How to Organize Your Workplace
How to Organize Your Workplace
A step by step guide
Try an experiment with me. Take a regular wooden #2 pencil and snap it in half. Easy, right? Now take a bundle of 10 of them and try the same — you can’t do it! This is the purpose of a labor union: when we act alone we are easily defeated, but as a collective we cannot be beaten.
A labor union is a way for you and your coworkers to bargain collectively together and negotiate for better wages and working conditions. No company, organization or institution can function without its workers. Using that power, you and your coworkers can demand real changes that will materially impact your life.
Organizing a union isn’t easy, but here is a step by step guide to winning your first contract!
Step 1: Talk to your coworkers
The core of any union is the collective relationships between coworkers. Bosses like to set rules that discourage us from talking to one another; rules like: “don’t talk to anyone about your pay” or “don’t be negative.” If we want to build power in the workplace, we need to talk to one another about how we actually feel about the work. Ask your coworkers questions that go below the surface level: how do they feel about the workplace? How would their life be different if they had more power at work? Or if they had higher pay? Why does it matter to them? If they’re happy with how things are at the workplace, ask “do you fear that things could change for the worse?” Power is built through relations, so build your relationships!
Step 2: Build a leadership team
A core task of anyone who seeks to build power in a workplace is to identify the natural leaders. Most all workplaces have people who lead others — who are they? Who organizes the social events? Who buys the birthday cards? Who do people listen to and respect? Who is willing to take the time to do work of building relationships? How do those people feel about the idea of having power in the workplace? Once you’ve identified your team of leaders, pull together a meeting and come up with a plan to get the rest of your workplace on board!
Step 3: Execute your plan
This part of the unionization campaign requires a lot of discipline. Make a list of everyone who works at your workplace (not including management). Is there anyone on that list who is likely to snitch before the time is right? How are you going to make sure they don’t find out. Look at everyone else on that list, who is the right person to talk to them? When are they going to have that conversation by? Keep that list updated regularly and make sure you note where everyone stands. Use a 1 - 5 (1 being strong supporters, 5 being strong opponents) coding system so that you know exactly where everyone stands. Aim to get two thirds of your coworkers on board and get ready to go public.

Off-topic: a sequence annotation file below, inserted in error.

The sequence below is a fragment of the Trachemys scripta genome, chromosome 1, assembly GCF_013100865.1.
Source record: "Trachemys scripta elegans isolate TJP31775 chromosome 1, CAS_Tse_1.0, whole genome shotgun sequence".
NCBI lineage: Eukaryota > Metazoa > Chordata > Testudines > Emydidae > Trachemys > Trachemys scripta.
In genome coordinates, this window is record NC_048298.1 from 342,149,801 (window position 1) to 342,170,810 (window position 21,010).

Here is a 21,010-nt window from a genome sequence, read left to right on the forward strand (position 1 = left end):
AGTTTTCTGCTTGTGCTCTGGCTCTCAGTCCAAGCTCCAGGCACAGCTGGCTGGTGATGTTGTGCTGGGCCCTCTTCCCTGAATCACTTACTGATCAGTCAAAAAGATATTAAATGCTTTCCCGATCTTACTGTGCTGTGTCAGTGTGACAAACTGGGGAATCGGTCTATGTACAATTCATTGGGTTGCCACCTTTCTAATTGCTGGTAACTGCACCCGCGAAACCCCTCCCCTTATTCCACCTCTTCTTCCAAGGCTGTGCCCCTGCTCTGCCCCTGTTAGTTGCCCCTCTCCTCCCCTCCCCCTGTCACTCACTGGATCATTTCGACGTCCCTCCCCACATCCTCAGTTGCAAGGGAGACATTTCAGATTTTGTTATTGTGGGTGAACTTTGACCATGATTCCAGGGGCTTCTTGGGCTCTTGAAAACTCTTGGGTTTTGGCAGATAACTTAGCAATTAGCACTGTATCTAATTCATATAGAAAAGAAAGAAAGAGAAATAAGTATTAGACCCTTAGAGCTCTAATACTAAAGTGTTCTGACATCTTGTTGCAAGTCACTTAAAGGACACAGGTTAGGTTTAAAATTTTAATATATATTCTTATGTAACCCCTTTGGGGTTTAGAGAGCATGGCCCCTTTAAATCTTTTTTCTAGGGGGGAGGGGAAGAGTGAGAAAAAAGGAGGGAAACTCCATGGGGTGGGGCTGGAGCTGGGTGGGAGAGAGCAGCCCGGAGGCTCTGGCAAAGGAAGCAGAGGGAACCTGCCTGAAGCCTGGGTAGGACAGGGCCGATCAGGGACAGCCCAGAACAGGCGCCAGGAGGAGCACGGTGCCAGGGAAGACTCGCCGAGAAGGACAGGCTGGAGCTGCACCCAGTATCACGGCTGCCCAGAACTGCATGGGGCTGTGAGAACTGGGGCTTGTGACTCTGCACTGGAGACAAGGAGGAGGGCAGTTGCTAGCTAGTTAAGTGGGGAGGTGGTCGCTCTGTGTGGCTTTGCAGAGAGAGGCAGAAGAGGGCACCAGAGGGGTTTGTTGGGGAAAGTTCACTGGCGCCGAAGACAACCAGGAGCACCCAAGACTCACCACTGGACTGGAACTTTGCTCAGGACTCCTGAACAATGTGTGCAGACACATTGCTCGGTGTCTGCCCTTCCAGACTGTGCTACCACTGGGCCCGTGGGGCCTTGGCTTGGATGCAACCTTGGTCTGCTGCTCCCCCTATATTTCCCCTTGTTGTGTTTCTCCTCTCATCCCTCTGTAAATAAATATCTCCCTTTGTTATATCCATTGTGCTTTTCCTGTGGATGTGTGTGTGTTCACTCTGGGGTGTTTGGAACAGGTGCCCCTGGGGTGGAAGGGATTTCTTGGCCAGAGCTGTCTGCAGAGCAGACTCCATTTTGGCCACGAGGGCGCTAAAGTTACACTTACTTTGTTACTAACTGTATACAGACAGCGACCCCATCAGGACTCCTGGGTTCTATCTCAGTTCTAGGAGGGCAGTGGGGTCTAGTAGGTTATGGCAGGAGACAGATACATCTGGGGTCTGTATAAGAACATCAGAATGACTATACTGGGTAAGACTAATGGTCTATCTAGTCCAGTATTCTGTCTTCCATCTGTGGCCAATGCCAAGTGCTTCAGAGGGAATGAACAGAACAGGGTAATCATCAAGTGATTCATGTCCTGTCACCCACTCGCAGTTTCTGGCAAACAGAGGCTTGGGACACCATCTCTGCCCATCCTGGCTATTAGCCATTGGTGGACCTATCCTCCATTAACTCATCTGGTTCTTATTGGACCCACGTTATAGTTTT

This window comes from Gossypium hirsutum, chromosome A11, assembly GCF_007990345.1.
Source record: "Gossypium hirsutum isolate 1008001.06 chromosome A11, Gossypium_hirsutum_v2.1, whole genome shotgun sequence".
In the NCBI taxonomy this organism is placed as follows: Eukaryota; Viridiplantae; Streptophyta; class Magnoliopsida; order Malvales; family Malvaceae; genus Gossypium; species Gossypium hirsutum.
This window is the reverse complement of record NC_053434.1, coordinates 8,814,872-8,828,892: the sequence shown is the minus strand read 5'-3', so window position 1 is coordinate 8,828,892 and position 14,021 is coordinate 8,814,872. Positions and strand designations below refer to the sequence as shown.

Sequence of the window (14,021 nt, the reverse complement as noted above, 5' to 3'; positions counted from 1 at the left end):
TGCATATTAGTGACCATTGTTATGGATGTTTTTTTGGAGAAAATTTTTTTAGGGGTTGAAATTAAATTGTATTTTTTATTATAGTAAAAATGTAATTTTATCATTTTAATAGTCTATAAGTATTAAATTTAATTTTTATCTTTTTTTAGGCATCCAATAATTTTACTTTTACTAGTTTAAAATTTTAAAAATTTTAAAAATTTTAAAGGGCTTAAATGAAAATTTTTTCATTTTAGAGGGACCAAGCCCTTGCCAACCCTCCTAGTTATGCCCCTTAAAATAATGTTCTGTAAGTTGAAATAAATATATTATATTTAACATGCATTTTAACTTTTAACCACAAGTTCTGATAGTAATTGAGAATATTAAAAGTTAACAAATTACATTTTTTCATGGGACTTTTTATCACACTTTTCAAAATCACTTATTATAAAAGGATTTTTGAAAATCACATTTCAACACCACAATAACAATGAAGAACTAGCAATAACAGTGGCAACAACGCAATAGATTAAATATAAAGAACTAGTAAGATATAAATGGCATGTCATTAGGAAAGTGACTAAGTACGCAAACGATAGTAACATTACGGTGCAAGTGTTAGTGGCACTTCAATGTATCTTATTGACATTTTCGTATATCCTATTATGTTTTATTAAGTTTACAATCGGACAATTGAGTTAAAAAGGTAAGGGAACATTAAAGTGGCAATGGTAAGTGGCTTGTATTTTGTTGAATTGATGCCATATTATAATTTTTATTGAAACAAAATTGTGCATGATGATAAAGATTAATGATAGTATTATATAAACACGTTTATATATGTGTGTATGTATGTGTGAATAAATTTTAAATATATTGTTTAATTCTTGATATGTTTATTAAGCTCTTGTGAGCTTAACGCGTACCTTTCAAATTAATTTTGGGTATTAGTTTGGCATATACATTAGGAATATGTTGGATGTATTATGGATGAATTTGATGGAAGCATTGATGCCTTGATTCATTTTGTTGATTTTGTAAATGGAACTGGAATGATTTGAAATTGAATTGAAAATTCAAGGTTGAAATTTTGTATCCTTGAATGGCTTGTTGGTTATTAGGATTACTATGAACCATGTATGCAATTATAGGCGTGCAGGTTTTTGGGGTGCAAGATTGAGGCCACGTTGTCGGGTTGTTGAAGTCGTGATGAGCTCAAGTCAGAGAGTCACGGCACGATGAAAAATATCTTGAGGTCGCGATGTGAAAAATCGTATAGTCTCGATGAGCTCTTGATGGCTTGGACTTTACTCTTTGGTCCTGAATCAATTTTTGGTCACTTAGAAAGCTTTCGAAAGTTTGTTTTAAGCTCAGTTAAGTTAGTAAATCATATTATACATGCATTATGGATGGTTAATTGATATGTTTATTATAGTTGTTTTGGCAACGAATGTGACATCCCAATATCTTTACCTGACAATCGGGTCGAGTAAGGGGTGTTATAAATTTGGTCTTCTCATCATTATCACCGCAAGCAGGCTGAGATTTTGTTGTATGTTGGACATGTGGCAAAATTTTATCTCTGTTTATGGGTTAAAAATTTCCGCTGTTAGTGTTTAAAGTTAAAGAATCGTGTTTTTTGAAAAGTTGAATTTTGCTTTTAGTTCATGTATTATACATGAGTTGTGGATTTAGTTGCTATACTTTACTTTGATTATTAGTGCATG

Step 4: Go Public!
When you and the vast majority of your coworkers are ready to go public, get ready to pass out “authorization cards” to the rest of your colleagues. An authorization card is a document that you and your coworkers sign that authorizes your labor union to be your bargaining representative for better wages and working conditions. If a majority of your coworkers sign an authorization card, you can ask your employer to voluntarily recognize the union. If your boss decides to contest unionization, you will need to hold a vote administered by the National Labor Relations Board (NLRB).
Step 5: Vote!
If it is necessary to hold a vote, it will be a secret ballot administered by the NLRB. All you need to win is a majority of the voters -- so make sure you get all your supporters to go and vote. Your boss is allowed to campaign against you, so you’ll need to be prepared to convince people to not become “no” voters. Think of ways to build solidarity with your coworkers by all wearing a union pin, or by having folks sign a public letter of support. Make sure all your people feel comfortable holding the line while the boss makes wild threats or promises if people vote for or against the union.
Step 6: Bargain!
Once your union has won legal recognition, it’s time to negotiate your first contract. Identify what the top issues in your workplace are and build a bargaining team to fight for your issues. Sit down face to face with your boss and attempt to reach an agreement. When you’ve reached a tentative agreement, all the members of the union get to vote on whether or not they approve of the contract.
Being in a union means that you have a democratic voice in how your workplace is governed. Building an organized democracy in the face of repression by a boss is difficult work, but the rewards are tremendous.